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Here’s the simplest repro case possible.

  1. Create a brand new database. (I'm using SQL 2005.)
  2. Create a login, a SQL user, and a table in the new database (see sample code below).
  3. Launch SSMS and open Object Explorer, logging in as the newly-created user.
  4. Attempt to open the "Tables" folder in the Object Explorer.

The Problem

Fails with this error message.

Message Text:

TITLE: Microsoft SQL Server Management Studio
Failed to retrieve data for this request. (Microsoft.SqlServer.Management.Sdk.Sfc)
For help, click: link
ADDITIONAL INFORMATION:
An exception occurred while executing a Transact-SQL statement or batch. (Microsoft.SqlServer.ConnectionInfo)
The SELECT permission was denied on the object 'extended_properties', database mssqlsystemresource', schema 'sys'. (Microsoft SQL Server, Error: 229)
For help, click: link

This user can access the table and the record in the table. But the user cannot access the list of tables in Object Explorer.

SELECT USER_NAME() AS CurrentUser, col1
FROM dbo.TestTable

CurrentUser col1
----------- ----
robg_test   1000

The only work-around I have found is to give the user higher-than-necessary privileges (like db_datareader).

The Question:

What is the minimum privilege required to allow this user to open the table list in Object Explorer?

I have tried granting the user various privileges on the dbo schema, but that did not help.

Note also that I am using a SQL user simply to illustrate the problem. The original problem was with an AD user.

Here is a relatively similar question at serverfault.


Code

SET NOCOUNT ON
USE master
GO
IF EXISTS (SELECT * FROM sys.server_principals WHERE name = N'robg_test')
    DROP LOGIN [robg_test]
GO
CREATE LOGIN [robg_test]
WITH
    PASSWORD         = N'CLK63!!black',
    DEFAULT_DATABASE = [RGTest],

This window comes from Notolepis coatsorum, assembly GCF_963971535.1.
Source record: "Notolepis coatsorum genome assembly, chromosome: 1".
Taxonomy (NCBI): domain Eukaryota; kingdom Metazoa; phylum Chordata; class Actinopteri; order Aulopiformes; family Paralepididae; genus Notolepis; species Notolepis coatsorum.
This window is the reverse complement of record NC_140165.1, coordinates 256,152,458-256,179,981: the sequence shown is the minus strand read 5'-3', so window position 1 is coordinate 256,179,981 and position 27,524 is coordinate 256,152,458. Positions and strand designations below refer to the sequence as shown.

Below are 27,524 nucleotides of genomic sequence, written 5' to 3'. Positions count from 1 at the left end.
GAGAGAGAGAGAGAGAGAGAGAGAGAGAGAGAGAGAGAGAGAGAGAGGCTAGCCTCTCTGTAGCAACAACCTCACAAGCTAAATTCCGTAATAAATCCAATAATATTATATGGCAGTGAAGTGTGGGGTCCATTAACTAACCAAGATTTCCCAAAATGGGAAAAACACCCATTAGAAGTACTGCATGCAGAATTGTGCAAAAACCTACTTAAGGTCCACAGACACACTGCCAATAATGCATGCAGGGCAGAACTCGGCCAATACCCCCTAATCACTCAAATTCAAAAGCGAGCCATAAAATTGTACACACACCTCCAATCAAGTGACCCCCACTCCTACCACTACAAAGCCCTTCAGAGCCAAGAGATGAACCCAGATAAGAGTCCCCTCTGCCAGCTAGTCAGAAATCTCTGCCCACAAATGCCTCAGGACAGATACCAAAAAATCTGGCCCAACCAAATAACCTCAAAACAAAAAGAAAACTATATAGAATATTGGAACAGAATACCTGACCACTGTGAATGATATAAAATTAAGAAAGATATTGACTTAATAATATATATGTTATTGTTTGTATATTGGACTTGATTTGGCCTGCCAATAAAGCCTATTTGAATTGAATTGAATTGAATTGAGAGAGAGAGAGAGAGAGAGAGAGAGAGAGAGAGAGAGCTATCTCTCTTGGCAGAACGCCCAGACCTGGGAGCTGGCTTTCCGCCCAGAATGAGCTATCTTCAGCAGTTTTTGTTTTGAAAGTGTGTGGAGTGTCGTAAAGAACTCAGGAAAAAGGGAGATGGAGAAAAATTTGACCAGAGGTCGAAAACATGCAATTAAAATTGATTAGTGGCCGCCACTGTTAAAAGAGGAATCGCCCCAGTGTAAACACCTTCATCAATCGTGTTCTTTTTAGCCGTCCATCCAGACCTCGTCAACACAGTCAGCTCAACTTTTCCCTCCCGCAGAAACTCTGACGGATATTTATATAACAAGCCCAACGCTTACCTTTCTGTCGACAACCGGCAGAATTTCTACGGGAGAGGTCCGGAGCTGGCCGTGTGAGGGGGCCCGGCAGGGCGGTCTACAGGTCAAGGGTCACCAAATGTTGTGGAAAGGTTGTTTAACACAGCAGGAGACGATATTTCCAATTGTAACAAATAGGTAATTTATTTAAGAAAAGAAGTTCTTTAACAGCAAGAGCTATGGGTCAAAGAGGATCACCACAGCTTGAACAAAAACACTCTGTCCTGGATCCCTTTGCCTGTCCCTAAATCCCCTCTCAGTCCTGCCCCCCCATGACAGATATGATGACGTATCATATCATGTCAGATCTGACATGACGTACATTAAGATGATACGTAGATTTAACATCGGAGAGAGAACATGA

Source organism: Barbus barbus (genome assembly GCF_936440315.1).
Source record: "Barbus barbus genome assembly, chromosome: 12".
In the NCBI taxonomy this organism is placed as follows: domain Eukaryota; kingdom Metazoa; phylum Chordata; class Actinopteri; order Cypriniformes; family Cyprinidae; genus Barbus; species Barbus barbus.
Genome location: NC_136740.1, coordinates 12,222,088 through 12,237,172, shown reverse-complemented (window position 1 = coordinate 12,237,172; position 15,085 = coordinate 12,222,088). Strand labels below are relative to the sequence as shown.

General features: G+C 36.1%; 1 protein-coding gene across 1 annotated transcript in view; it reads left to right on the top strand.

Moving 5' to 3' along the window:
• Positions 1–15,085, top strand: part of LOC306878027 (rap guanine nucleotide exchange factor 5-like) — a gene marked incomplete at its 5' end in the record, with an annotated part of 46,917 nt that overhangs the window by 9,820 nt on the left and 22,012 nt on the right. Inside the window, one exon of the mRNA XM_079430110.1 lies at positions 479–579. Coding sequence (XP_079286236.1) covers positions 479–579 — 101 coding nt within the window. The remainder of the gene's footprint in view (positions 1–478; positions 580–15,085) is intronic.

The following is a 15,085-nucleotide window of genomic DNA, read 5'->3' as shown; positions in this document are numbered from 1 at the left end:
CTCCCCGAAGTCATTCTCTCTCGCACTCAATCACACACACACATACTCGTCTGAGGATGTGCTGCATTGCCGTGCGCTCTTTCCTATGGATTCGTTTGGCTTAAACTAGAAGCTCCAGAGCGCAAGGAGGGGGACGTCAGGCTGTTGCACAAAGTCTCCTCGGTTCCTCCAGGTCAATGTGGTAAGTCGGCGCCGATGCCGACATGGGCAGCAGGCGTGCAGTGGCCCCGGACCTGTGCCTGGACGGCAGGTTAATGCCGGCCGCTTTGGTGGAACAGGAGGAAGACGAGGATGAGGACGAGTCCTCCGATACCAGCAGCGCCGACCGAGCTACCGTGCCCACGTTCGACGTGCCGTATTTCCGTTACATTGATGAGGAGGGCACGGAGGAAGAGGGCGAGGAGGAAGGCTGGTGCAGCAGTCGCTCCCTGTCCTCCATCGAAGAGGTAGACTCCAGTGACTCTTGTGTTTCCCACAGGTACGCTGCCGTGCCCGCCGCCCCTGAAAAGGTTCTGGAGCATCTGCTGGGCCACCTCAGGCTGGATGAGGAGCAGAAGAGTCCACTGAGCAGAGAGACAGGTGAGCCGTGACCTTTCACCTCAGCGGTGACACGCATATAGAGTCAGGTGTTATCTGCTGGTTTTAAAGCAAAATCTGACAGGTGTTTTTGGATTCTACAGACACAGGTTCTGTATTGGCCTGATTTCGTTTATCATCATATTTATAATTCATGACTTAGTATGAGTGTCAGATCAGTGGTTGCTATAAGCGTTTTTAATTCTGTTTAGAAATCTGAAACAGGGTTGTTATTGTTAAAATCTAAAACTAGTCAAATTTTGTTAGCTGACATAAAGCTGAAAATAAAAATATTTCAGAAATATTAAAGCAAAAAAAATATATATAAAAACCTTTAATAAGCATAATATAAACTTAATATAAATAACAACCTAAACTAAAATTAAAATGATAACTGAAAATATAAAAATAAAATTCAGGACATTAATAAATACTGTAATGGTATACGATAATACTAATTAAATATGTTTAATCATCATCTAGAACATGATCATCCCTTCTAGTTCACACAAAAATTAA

DEFAULT_LANGUAGE = [us_english],
    CHECK_EXPIRATION = OFF,
    CHECK_POLICY     = ON
GO

IF EXISTS (SELECT * FROM sys.databases WHERE name = 'RGTest')
    DROP DATABASE [RGTest]
GO
CREATE DATABASE [RGTest]
GO
USE [RGTest]
GO
CREATE USER [robg_test] FOR LOGIN [robg_test] WITH DEFAULT_SCHEMA = [dbo]
GO
CREATE TABLE dbo.TestTable (col1 int)
GO
GRANT SELECT ON dbo.TestTable TO [robg_test]
GO
INSERT INTO dbo.TestTable VALUES (1000)
GO
share|improve this question
    
As I stated below, I retried this on SQL Server 2008 and had the same problem. I am using SSMS 2008 to connect to both instances. –  Rob Garrison Jan 4 '10 at 23:08
    
Here is another somewhat-related link: support.microsoft.com/default.aspx?scid=kb;EN-US;956179. However, this has to do with opening the "Databases" folder. –  Rob Garrison Jan 4 '10 at 23:47
    
Based on a suggestion here (connect.microsoft.com/SQLServer/feedback/…), I started a trace and found the exact command causing the error. Inside that larger command was the actual piece that causes the error: "select major_id from sys.extended_properties". See the complete command here: robsonlinereference.blogspot.com/2010/01/…. That is not the only piece that would cause a permissions error, but it is the one that is causing this specific permissions error. –  Rob Garrison Jan 5 '10 at 0:56
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5 Answers

up vote 1 down vote accepted

SSMS tries to get the extended properties of the table using fn_listextendedproperty. According to MSDN the required permisions to view a table's extended properties is

ALTER on table OBJECT